In this blog series, we will hear monthly top tips from expert tomato grower Terry Marshall. Terry was given his first garden for his 7th birthday and has been gardening ever since. In those days most gardeners were ‘organic’, although the phrase had yet to be coined. After a conventional horticultural college education, he eventually became a commercial glasshouse grower specialising in tomato growing. Alarmed by the ever increasing use of pesticides and herbicide's, he decided to return to his organic roots, in Bingley, where for 40 years he has been a freelance organic gardener, researcher, speaker and writer.
The photo shows Terry's great grandson and his late wife Jennifer at the show bench in 2019. All the tomatoes on the table were grown from seed in Dalefoot Compost. Terry has compiled 'Terry's Top Tips' for Dalefoot users in memory of Jennifer and her support and enthusiasm'
Terry's top tips, 5. Support
When your first tomatoes start to form and the plant is carrying four to six trusses, ask yourself ‘just how much does your tomato plant weigh?’ This may sound academic, but it is essential when it comes to support.
At this stage of growth with the weight of stem, leaves and developing fruit, a vigorous variety - and tomato plants growing in Dalefoot Compost are certainly that - can weigh in at 10lbs plus! Weight enough to snap thin twine or kink stems that slip down the canes. After all the efforts of growing them, to see maturing plants collapse is a pitiful sight.
Tomato plants can be securely supported in three ways - strings, canes and spirals. Strings need to be soft yet strong enough to carry the weight. Most spools of jute on offer these days are 3 ply. Specialist suppliers, however, still make 5 ply, this is strong enough for all but record-breaking crops. If only a few plants are being grown the simplest way is to make two suitable lengths of 3 ply, twist it together and make a soft strong cord.
With the string, make a figure of eight loop to allow for expansion and tie it round the stem below the bottom leaves. The top of the twine should be tied to a wire fastened above the plants to the greenhouse structure. The string should then be twisted round the plant as it grows. In a lightweight aluminium greenhouse, the structure may not be strong enough to take the weight and the wire may need fastening to a free standing support dug into the border at the end of the rows.
Canes are often the choice when growing in light structures. Sturdy canes are expensive but when cleaned and stored well should last for years. The plant stem is tied every 12 to 15 inches with either stem ties, soft twine or tape, as illustrated. To prevent a very heavy crop from slipping and kinking the stem, tie a length of soft twine tightly above a cane node then round the stem thus ensuring firm support.
The simplest way of supporting tomato plants by far is with spirals. These are also expensive but should last a lifetime. Some of mine are now 28 years old! The top of the spiral is best held in position with a non-load bearing wire.
Spirals are pushed into place and the plant planted close to them. Throughout the season all that is required once a week is the growing tip of the plant to be gently moved into the centre of the spiral, the plant does the rest of the work. We do not know what the season will bring each year, but a well supported plant should safely carry a very heavy crop.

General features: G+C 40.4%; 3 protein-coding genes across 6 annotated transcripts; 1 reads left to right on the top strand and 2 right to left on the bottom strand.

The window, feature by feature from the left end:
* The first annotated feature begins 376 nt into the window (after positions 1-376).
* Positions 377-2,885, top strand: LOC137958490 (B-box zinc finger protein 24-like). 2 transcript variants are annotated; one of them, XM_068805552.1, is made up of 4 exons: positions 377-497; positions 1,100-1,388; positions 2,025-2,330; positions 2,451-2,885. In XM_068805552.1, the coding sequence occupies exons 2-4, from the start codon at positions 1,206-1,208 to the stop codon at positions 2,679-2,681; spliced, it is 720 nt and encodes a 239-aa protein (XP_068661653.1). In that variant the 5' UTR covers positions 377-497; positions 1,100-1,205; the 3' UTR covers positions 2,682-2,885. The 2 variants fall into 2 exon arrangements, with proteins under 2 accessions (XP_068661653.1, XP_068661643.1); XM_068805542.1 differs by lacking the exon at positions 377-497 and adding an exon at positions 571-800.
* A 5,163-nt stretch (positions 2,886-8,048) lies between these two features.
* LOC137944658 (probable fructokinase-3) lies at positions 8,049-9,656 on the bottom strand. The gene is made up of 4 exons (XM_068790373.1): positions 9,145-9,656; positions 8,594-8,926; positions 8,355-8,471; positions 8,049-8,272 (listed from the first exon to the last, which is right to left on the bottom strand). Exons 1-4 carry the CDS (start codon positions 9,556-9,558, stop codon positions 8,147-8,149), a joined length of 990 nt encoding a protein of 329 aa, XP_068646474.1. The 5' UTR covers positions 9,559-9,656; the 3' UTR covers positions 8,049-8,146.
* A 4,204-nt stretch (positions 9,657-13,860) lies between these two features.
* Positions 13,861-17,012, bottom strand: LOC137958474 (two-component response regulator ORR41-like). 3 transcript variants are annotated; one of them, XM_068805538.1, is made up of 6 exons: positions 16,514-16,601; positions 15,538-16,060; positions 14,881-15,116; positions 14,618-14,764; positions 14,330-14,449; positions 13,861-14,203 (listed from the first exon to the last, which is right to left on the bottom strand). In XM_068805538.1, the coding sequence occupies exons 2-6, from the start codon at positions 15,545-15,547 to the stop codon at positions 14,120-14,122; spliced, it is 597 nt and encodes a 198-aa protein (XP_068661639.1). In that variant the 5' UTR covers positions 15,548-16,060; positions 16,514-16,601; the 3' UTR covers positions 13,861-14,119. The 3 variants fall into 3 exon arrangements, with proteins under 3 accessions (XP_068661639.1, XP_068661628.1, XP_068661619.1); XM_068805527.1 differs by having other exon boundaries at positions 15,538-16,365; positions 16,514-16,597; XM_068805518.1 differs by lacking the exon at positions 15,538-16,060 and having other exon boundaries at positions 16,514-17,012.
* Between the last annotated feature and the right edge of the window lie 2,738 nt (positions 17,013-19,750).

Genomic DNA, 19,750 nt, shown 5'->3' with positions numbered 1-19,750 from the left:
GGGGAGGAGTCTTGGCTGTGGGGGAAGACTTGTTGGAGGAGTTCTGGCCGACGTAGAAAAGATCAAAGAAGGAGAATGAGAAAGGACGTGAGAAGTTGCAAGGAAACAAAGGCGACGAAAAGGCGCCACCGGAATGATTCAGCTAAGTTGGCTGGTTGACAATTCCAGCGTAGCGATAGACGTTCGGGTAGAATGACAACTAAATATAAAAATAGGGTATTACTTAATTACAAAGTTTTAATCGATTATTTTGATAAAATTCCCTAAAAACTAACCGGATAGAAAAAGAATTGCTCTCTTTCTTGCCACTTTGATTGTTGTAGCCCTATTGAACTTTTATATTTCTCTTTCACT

Terry's top tips, 4. Planting
To produce a heavy crop of delicious fruit, a tomato needs a healthy root system with a mixture of deep plant-anchoring roots and fibrous feeding roots.
Plants growing in the greenhouse or outdoor beds have access to space to develop their root system. The roots of a vigorous variety can extend up to six feet. Roots confined to a pot, container, or growbag, mainly grow plenty of fibrous roots to take advantage of every bit of space.
A healthy greenhouse soil enriched with a large bucketful of Dalefoot Wool Compost for Tomatoes per square yard should provide sufficient nutrients for the season without the need to add fertiliser. A simple pH test showing a pH of between 6 to 6.75 is fine. When half the propagated plants are showing one open flower it is time to plant them all.
When spacing most greenhouse varieties aim for between 15 to 18 inches (38-45 cms) between plants with 15 inches (38 cms) between double rows. A week or 10 days before planting, check the temperature of the soil in the border, 6 inches down, it is easier with the soil thermometer but an ordinary air type handled carefully will do the job. Tomatoes plants will not root out into soil at a temperature of less than 14.5 degrees centigrade If the temperature is below this, ridge up the soil to expose more surface area to warmth, then when warm enough level out and plant the tomato plants.
Terry’s Top Tips, 3. Propagation
From yoghurt tubs to the latest bamboo pots, tomatoes are often propagated in whatever is to hand. This begs the question what is the optimum size of pot to propagate our tomatoes in? Ideally, we are after a plant that is wider than it is tall with well-shaped dark green hairy leaves. If the plant still has cotyledons, side leaves attached to it, it is a sign that up to this stage the plant has not suffered any form of growth check.